States are strapped for tax revenue mainly where Republicans have cut taxes to the bone and beyond, and put in balanced budget amendments to prevent stimulus spending and investment, even when interest rates are at historic lows. But the Federal government will pay for 100% of Medicaid expansion for the first few years. States will pay at most 10% later on, but will get the benefits of reduced Emergency Room usage, improved public health (see the TB debacle in Florida for the Republican plan), and other benefits. So what is the downside?

      The ACA goes after costs, starting with the 80% rule. Insurance companies have to pay out at least 80% of premiums in benefits, or refund the difference. What is the downside?

      We have a two-tiered system now, among the best in the world for the Haves, third-world for the have-nots. Have you not noticed? We are bringing millions of people into the Have system, with the public paying their way where necessary in order to get the reductions in Emergency Room care, public health, improved educational outcomes for children, and much more. What is the downside?

      Children can stay on their parents' insurance until age 26. There are no lifetime limits on benefits. There can be no exclusions in future for pre-existing conditions. People cannot lose their insurance for getting sick. There is much more.

      What is the downside?

      Hands off my ObamaCare[TM]

      by Mokurai on Mon Jul 16, 2012 at 12:28:14 PM PDT

      [ Parent ]

      •  I'm making the comment above into a Diary n/t (3+ / 0-)
        Recommended by:
        lgmcp, Uncle Moji, askew

        Hands off my ObamaCare[TM]

        by Mokurai on Mon Jul 16, 2012 at 12:34:13 PM PDT

        [ Parent ]

      •  Not Trolling (1+ / 0-)
        Recommended by:

        My comment was medicaid is underfunded and therefore people on it are treated like crap.

        So if you want people to have more than insurance, but also the same care - then money has to be found for it and the high cost of medicine must be addressed.

        The Feds will not pay for new additions to medicaid that currently qualify for it - so states need to find the revenue.

        So I think it needs work if people are to have proper care and I think everyone should.

        BTW - I am on medicaid and I can tell you first hand - doctors will not see you and everything is a fight - not nice when you're sick.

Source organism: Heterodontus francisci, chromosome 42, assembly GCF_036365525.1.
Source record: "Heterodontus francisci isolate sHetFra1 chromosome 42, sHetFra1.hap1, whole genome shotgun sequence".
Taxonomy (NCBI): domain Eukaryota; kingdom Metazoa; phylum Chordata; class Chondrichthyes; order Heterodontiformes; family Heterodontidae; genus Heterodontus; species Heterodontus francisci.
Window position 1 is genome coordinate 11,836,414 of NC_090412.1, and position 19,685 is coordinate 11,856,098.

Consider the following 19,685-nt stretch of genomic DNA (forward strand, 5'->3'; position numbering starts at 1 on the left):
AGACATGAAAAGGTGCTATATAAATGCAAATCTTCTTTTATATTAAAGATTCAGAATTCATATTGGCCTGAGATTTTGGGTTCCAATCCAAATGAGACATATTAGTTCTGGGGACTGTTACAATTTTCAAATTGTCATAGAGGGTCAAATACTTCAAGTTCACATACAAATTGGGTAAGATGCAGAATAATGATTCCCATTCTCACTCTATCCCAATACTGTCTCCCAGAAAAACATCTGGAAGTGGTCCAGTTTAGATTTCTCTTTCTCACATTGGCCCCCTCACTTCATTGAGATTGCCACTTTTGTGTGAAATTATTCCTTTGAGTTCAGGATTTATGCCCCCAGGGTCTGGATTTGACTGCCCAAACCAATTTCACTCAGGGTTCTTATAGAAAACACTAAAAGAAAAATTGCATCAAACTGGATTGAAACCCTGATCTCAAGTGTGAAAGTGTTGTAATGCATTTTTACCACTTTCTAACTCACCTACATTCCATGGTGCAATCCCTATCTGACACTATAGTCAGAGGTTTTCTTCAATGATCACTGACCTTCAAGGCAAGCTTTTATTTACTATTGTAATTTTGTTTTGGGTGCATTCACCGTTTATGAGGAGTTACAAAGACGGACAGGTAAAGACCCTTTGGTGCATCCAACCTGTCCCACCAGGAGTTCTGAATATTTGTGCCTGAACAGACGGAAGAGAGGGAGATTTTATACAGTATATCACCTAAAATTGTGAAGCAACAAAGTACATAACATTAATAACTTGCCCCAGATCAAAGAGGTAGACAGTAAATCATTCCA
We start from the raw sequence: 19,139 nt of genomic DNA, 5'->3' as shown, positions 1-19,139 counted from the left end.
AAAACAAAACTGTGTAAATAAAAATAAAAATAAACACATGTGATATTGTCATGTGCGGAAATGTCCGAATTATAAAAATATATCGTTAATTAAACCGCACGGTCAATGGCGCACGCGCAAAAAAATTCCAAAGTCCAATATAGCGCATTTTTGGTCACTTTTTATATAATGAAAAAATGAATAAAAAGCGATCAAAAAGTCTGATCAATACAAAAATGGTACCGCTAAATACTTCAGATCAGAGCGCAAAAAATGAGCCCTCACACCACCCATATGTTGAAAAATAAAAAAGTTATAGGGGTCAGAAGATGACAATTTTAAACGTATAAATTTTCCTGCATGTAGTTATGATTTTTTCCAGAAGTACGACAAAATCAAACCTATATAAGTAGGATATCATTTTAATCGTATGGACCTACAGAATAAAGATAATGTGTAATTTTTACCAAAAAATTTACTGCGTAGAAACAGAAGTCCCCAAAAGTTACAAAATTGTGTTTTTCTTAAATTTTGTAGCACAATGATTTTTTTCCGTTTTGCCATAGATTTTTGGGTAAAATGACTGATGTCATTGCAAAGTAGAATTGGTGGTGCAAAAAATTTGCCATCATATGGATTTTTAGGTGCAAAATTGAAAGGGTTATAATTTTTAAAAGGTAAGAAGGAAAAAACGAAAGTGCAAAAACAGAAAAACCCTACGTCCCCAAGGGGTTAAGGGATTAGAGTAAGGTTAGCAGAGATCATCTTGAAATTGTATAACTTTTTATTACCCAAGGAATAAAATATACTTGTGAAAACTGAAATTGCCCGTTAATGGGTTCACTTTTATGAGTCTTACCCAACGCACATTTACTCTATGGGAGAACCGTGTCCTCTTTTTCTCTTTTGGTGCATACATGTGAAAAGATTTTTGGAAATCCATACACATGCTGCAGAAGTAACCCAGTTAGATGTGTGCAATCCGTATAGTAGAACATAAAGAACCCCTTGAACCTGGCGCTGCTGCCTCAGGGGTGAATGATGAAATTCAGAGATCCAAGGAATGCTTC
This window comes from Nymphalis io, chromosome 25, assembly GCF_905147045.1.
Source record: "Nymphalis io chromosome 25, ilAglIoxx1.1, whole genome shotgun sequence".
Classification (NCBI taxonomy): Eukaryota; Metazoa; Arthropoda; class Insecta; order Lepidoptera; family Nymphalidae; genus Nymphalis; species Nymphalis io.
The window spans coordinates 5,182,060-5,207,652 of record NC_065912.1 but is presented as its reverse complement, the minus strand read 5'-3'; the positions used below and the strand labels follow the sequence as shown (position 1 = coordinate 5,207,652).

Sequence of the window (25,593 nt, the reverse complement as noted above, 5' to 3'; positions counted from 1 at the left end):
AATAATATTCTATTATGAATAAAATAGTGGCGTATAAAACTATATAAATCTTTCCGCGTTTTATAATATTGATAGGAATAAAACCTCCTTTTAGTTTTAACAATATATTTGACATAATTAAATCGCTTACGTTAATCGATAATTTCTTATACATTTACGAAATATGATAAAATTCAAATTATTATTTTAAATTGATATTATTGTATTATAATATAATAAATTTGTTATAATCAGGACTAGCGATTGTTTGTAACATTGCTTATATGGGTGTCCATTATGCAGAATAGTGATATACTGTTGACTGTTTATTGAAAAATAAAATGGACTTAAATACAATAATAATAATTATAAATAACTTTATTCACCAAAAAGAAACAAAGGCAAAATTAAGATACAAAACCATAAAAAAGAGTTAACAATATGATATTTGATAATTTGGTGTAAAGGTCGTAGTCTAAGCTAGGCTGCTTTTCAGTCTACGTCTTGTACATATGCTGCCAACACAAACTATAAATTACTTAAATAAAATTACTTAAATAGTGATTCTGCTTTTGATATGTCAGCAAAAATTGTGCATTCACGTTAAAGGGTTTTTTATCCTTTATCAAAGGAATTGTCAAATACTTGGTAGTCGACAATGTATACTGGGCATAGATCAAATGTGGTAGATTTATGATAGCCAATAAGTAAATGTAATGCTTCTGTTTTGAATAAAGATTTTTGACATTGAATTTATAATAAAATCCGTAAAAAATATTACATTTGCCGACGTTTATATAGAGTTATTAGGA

•  I looked at your other comments (0+ / 0-)

          and I see that you are indeed one of us, not a Republican, not a troll, not a sock puppet, but a newly-joined Kossack. Welcome.

          I agree that Medicaid needs better funding, but I don't see how to get it given Republican intransigence. Meanwhile, I find that expanding Medicaid is a net benefit. You seemed to be arguing against that. Were you?

          Hands off my ObamaCare[TM]

          by Mokurai on Tue Jul 17, 2012 at 07:31:39 AM PDT

          [ Parent ]

          •  I want it to work (0+ / 0-)


            My desire is that everyone has the same healthcare.  I do not want anyone to go through what I did.  We are an advanced society and can only progress forward if those with the least are taken care of in terms of basic necessities.

            Not just in the US, but globally.  So I don't care how it works only that it works.

            Meaning I am not wed to expanding medicaid or another method - only what gets it done.

            I agree the repubs are going to fight ACA tooth and nail, which means Congress will continue to fight and nothing will get done - bad for the country.

            My attitude is that the bill is passed and SCOTUS has upheld it so now we must find a way for the bill to actually deliver on making the intent of the bill a reality.

            Expanding medicaid is pointless unless it reimburses enough - so my concern is that it remains underfunded and then the newly insured won't be able to see doctors, get hassled at hospitals, etc.

            Now I think HC for all is very doable, but one has to go through the weeds and modify it in the right way.

            I don't think it's financially doable without lowering the cost of the care, which means we have to go after lobbyists who in my estimation want no change and try to achieve this by polarizing people.

            I think with added people on the system large medical players will gain more revenue at lower margin so they will have to adjust their business models to handle this - very doable.

          •  Global Warming is a similar fight (0+ / 0-)

            The whole medical topic is quite similar to global warming.

            Progress has been stopped by the fight between those that believe in it and don't.  If one steps away from this argument - we can all agree that less and ultimately no pollution is a great thing.

            So let's go around the AGW impasse and sell it on no pollution.  It should also be sold from a national security/economic point of view.  

            The US spends $700-800 billion per annum on foreign oil.  Now imagine in 20 years if we are all driving EVs, hydrogen or other alt energy vehicles.  That's $700-800 billion per annum staying in the US + we're not giving countries that don't like us money.

            Would be great for the economy, employment and the environment and we can get off oil based inflation.  

            If we lead the way on alt energy then lots of new high tech jobs in the US + manufacturing, which of course we can start exporting = attacking the trade deficit in two ways (no foreign oil + manufacturing/exporting).

            Trust me there are solutions to all problems, but one must not get wed to a given ideology rather whatever makes the end goal a reality.

            Above all, as a people, we have to find a way to keep lobbyists from dividing us.  Time for the majority of the country to be represented.

    •  some points (9+ / 0-)